Liverpool needed a new goalkeeper. No, it was not decided when Sergio Ramos decided to smash his elbow into Loris Karius’ head during the Champions League Final. It was perhaps decided when Simon Mignolet (and the Reds in general) had a horror show of a match at Wembley against Tottenham early last season. Or maybe, it was decided when somebody at the club decided to look at both Karius’ and Mignolet’s goal per shot on goal faced stats. It seems both the goalkeepers for Reds gave away a goal for every three shots on goal they faced. While that is not as bad as it sounds it still highlights why Liverpool needed a new goalkeeper if they wanted to compete effectively with Manchester City, United, Tottenham, Chelsea and Arsenal.
That they went after Alisson Becker of AS Roma, especially after the initial news indicating the reduced probability of such a deal happening, is surprising. Possibly it was the World Cup’s effect or maybe it was Mohamed Salah’s text messages urging Alisson to join or perhaps it was decided even before the World Cup started, whatever the trigger and the process, as of now, Alisson Becker has joined Liverpool. He becomes the most expensive goalkeeper in the world, as the Reds are rumoured to have paid in the range of £66 million for him.
With that deal, Liverpool fans can kiss goodbye to the tag of a smart spending team. The most expensive central defender, as well as the most expensive goalkeeper in the world, now call Anfield home. While it diverges substantially from the thrift that Jurgen Klopp was known for, it might be a sign of the manager learning in the English league and adapting to it. It has been proven time and again that miracles like Leicester City notwithstanding, the probability of winning the league increases with transfer and wage spends.
But we Liverpool fans should not just rejoice because they have bought an expensive player. We should perhaps look at some of the stats about Alisson that will help us understand why the Reds paid through their nose for him.
Alisson Becker is a 25-year old Brazilian goalkeeper who came through the ranks at Internacional in Brazilian Serie A. He signed for Roma at the start of the 2016-17 season and was primarily deployed in Europe and in domestic cup competitions. He impressed enough in those matches for Roma to make him their first-choice keeper at the start of 2017-18 season.
He was also Brazil’s first choice keeper, both in the just concluded World Cup, as well as in the qualifying campaign. Football Manager DB (a mobile app released by the Football Manager franchise) describes Alisson as great at one on ones and reflexes but not so much at punching the ball. He is also good at throwing the ball long and starting counter attacks. According to their estimates, Alisson is a good goalkeeper with the potential to be elite.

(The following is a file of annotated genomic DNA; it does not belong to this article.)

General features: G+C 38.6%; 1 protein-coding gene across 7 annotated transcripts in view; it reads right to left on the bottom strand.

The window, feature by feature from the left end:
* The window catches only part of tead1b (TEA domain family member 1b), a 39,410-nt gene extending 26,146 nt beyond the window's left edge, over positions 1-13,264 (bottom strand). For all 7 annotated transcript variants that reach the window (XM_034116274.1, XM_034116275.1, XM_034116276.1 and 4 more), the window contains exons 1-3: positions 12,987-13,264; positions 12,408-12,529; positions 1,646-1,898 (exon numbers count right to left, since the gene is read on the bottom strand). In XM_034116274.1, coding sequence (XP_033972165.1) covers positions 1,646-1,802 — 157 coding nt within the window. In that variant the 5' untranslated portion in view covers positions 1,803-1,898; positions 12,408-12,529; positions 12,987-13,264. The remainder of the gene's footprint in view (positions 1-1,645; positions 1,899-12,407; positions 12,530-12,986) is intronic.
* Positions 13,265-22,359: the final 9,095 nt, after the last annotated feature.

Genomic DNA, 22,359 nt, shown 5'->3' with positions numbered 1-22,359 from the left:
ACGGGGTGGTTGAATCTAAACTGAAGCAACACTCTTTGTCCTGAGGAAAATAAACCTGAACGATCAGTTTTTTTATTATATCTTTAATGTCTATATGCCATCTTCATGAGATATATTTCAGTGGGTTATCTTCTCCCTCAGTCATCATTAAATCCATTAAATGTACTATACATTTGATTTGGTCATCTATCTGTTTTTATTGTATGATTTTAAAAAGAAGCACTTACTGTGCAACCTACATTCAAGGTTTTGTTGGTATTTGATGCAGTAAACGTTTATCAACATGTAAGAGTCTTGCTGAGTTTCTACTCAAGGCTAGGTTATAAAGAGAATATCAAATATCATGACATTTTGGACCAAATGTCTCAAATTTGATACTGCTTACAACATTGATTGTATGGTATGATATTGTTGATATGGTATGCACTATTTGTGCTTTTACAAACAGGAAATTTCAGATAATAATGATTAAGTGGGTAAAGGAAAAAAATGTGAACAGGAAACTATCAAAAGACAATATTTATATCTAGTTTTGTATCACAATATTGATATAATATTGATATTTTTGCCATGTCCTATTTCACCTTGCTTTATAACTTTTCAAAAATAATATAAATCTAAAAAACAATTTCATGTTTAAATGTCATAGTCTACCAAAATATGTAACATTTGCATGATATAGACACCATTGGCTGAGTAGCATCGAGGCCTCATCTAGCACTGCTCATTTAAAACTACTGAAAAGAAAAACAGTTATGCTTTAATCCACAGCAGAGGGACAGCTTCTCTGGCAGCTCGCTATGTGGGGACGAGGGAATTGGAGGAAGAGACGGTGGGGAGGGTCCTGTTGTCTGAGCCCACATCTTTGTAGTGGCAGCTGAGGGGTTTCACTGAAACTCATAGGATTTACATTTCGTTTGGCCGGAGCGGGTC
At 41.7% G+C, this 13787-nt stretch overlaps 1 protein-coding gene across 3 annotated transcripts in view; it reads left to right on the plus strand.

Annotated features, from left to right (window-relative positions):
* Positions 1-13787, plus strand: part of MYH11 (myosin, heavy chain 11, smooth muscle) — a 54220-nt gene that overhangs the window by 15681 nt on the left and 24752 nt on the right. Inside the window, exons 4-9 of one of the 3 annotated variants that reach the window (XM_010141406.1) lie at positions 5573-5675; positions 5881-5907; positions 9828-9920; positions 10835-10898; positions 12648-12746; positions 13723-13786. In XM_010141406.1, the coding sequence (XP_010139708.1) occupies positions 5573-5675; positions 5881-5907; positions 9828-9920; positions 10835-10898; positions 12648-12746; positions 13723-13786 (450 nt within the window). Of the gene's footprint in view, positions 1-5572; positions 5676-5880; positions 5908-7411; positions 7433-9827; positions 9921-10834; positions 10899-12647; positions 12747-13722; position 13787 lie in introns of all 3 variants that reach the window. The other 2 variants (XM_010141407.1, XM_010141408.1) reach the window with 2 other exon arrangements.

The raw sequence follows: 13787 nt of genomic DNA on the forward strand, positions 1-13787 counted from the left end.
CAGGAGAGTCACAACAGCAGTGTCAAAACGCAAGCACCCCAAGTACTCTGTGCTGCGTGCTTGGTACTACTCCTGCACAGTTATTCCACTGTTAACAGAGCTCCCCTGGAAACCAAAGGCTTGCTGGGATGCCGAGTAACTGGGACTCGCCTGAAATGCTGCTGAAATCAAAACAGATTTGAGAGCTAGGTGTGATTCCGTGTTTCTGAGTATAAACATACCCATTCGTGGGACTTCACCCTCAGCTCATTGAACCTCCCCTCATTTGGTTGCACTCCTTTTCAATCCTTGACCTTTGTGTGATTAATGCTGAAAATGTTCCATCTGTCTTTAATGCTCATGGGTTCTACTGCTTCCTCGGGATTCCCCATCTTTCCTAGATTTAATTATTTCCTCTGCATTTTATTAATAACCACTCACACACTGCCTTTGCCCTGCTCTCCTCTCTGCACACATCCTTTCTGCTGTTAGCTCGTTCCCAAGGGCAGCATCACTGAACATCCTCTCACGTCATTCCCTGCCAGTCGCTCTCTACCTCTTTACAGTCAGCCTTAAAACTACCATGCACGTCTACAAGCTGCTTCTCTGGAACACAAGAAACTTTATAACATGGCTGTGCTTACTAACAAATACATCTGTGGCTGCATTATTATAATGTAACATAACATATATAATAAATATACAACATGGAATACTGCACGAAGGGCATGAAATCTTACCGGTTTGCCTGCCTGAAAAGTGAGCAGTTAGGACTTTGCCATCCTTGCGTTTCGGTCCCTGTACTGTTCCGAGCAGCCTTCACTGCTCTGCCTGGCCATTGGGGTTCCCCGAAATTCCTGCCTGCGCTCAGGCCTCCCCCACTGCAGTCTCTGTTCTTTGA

If we just look at Alisson’s 2017-18 stats, the ones that got him noticed by the likes of Liverpool and Chelsea, we can see some of the reasons why Liverpool rate him so high. He looks like an exceptional shot-stopper with an extremely high save percentage. For Roma last season, he saved 81% of the shots he faced on target in the league. On an average, he faced 3.82 shots on target per league game, and he managed to save 3.11 per game. Including Champions League and domestic cups, this saves % drops a bit to 78.34% but it is still very impressive. This is even more impressive when one considers Wyscout’s estimate that close to 50% of these saves were reflex saves. To put it into perspective Karius’ and Mignolet’s save percentages during the same time frame were 65.17% and 60% respectively.
Another impressive stat is the difference between xG against and actual goals conceded. Alisson’s xG Against, i.e. total sum of xG probabilities of all shots he faced on target last season (all competitions) was 73.71. But he conceded only 47 goals during this time frame. That means that he saved almost 27 expected goals through his skill. Karius faced shots with an expected goal total of 29.73 but conceded 31 goals and Mignolet faced an expected goal total of 28.02 but conceded 30 goals.
Another strength of Alisson lies in his distribution abilities. He has an impressive forward pass accuracy of 85.49% (82.53% for Karius and 81.06% for Mignolet). He is also more likely to release the ball quickly through a long throw as compared to the current Liverpool goalkeepers. This suits Liverpool’s style of play as their midfield and attackers are always on a lookout for a break.
These are some of the stats that could be the reason why Alisson looked so impressive to the Reds’ scouts. There could be many more reasons, related or unrelated to the player (Karius’ mental health for example). But one thing is certain, Klopp has got the Reds focusing more on strengthening their defence as he is fairly comfortable with the attacking options he has.
It is said that good attacks win matches but good defences win the league. If Alisson can help Liverpool move a level higher with his goalkeeping, by ensuring wins do not turn in to draws and draws not into losses, the high-price that Liverpool have paid for Alisson will be easily forgotten.